A CYPRUS SETTLEMENT— Revelations in a Crystal Ball

Publication Date01 April 1987
Date01 April 1987
AuthorJohn Reddaway
DOI10.1177/004711788700900102
SubjectArticles
23
A
CYPRUS
SETTLEMENT—
Revelations
in
a
Crystal
Ball*
JOHN
REDDAWAY
As
WE
enter
the
new
year
of
1989,
it
seems
that
a
settlement
between
Greeks
and
Turks
in
Cyprus
has
now
been
clinched.
In
the
middle
of
1987
the
Security
Council
at
last
decided
that
it
was
futile
to
go
on
hoping
that
the
Greck
and
Turkish
Cypriots
would
ever
be
able
to
negotiate
a
settlement
between
themselves,
even
with
the
good
offices
of
the
UN
Secretary-General.
That
formula,
so
repetitiously
and
self-righteously
asserted in
UN
resolutions
for
so
many
years
past,
had
in
fact
become
a
pretext
for
the
international
community,
and
in
particular
the
Permanent
Embers
of
the
Security
Council,
to
evade
responsibility
for
the
continuing
deadlock.
At
last
the
Security
Council
acknowledged-
as
it
should
have
done
long
before-that
to
go
on
insisting
that
the
Cypriots
should
settle
their
problem
between
themselves
was
not
only
futile
but
also
unreasonable
and
indeed
unfair
to
the
leaders
on
both
sides
in
Cyprus
because
they
simply
did
not
possess
the
power,
in
the
face
of
the
pressures
to
which
they
were
subjected,
to
make
the
necessary
concessions
for
an
agreed
settlement.
They
needed
relief
from
the
onus
of
taking
the
whole
responsibility
on
themselves.
Accordingly,
the
Security
Council
(the
USSR
abstaining
but
not
vetoing
the
resolution)
decided
to
change
the
mission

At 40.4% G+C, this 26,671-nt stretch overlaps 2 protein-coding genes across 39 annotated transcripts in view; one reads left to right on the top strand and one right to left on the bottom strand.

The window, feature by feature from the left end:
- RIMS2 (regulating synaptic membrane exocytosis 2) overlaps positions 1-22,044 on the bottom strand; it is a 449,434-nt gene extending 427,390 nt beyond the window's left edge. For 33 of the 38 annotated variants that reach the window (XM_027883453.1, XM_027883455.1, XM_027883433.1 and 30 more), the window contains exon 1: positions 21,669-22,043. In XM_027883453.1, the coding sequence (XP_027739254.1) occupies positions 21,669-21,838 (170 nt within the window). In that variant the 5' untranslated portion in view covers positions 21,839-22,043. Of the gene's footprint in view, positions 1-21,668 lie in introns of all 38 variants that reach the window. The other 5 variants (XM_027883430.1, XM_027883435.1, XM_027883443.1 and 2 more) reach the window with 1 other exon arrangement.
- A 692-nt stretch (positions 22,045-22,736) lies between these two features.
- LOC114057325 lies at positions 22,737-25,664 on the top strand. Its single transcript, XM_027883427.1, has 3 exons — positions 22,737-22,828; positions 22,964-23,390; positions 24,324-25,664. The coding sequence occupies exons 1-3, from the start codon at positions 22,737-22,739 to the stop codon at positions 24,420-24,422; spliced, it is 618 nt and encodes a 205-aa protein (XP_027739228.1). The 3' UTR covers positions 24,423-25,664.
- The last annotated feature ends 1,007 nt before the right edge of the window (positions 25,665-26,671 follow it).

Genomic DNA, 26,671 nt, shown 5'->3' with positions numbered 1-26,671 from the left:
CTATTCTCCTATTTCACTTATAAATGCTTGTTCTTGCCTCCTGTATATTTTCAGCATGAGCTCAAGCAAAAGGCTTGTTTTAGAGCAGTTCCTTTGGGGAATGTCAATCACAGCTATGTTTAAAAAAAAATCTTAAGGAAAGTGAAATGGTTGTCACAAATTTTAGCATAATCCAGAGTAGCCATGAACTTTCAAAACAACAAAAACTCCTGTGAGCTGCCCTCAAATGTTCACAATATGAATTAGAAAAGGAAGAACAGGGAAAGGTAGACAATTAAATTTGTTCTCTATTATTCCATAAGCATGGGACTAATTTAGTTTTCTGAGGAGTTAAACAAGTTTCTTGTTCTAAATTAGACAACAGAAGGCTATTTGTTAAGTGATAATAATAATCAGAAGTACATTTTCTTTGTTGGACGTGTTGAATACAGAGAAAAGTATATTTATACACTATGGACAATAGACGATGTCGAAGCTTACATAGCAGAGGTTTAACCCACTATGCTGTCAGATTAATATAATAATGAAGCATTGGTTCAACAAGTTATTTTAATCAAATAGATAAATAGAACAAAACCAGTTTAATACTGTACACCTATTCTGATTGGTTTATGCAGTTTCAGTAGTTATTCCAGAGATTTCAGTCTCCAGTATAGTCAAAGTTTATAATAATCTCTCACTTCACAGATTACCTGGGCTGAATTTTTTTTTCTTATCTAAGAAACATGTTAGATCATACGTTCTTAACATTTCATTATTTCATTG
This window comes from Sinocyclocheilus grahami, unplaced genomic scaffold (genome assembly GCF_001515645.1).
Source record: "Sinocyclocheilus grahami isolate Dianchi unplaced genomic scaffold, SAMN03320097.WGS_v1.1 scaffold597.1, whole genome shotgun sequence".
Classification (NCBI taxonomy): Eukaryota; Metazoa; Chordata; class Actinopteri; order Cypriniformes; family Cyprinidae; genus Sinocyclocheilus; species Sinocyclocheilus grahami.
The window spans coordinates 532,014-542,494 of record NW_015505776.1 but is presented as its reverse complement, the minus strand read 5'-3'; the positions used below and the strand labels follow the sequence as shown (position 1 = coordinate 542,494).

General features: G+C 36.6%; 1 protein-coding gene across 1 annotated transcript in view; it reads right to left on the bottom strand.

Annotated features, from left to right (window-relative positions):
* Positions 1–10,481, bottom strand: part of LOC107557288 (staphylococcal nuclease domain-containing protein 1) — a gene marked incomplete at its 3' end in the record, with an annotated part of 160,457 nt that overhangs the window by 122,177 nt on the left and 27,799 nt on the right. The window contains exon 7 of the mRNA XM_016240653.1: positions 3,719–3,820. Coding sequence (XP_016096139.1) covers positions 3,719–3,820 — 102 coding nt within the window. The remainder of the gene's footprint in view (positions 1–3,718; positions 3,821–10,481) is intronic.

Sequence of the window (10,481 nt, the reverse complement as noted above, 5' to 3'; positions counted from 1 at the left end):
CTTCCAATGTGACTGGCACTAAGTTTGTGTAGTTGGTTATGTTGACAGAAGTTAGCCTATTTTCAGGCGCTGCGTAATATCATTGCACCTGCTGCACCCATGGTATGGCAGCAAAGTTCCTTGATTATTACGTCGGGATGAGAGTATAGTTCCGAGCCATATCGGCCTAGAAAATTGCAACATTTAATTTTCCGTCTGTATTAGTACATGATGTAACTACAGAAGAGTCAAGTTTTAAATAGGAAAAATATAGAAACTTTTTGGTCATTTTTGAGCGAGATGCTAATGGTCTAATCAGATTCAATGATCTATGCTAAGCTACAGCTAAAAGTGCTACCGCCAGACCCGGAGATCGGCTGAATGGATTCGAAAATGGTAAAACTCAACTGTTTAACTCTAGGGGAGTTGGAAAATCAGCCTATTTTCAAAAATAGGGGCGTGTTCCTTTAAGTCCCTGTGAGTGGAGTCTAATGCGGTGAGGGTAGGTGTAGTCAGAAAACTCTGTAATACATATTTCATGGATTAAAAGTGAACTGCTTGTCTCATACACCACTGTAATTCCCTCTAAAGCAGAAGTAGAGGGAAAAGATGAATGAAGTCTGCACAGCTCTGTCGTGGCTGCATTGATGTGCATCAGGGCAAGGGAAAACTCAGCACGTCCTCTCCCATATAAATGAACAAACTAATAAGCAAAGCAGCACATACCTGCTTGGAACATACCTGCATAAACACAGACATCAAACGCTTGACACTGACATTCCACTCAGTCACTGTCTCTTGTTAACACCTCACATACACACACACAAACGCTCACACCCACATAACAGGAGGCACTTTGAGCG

it
had
entrusted
to
the
Secretary-General
from
one
of
merely
using
his
good
offices
to
promote
a
settlement
to
that
of
mediation
involving
the
preparation
of
the
framework
for
a
comprehensive
settlement
which
the
Council
could
present
to
both
sides
in
Cyprus
as
both
practicable
and
as
fair
as
could
now
be
devised
in
the
light
of
the
events
since
Cyprus
had
become
independent
in
1960.
The
Council
instructed
the
Secretary-General
to
submit
within
four
months
a
framework
which
would
incorporate
the
points
which
he
believed
to
have
been
already
agreed
or
virtually
agreed
in
his
earlier
discussions
with
both
sides
and,
on
the
issues
remaining
unresolved,
such
proposals
as
seemed
to
him
in
the
light
of
all
the
discussions
and
consultations
he
had
had
with
the
Greek
and
Turkish
Cypriot
leaders
to
be
a
reasonable,
practicable
and
fair
compromise
between
the
conflicting
claims of
both
sides.
At
the
end
of
1987
the
Secretary-General
submitted
his
*This
article
is
complementary
to
the
author’s
contribution
in
the
November
1986
issue
of
International
Relations
in
which
he
described
the
history
of
British
policy
in
Cyprus.
In
this
article
he
considers
the
future
of
that
island
and
offers
suggestions
for
a
possible
settlement.

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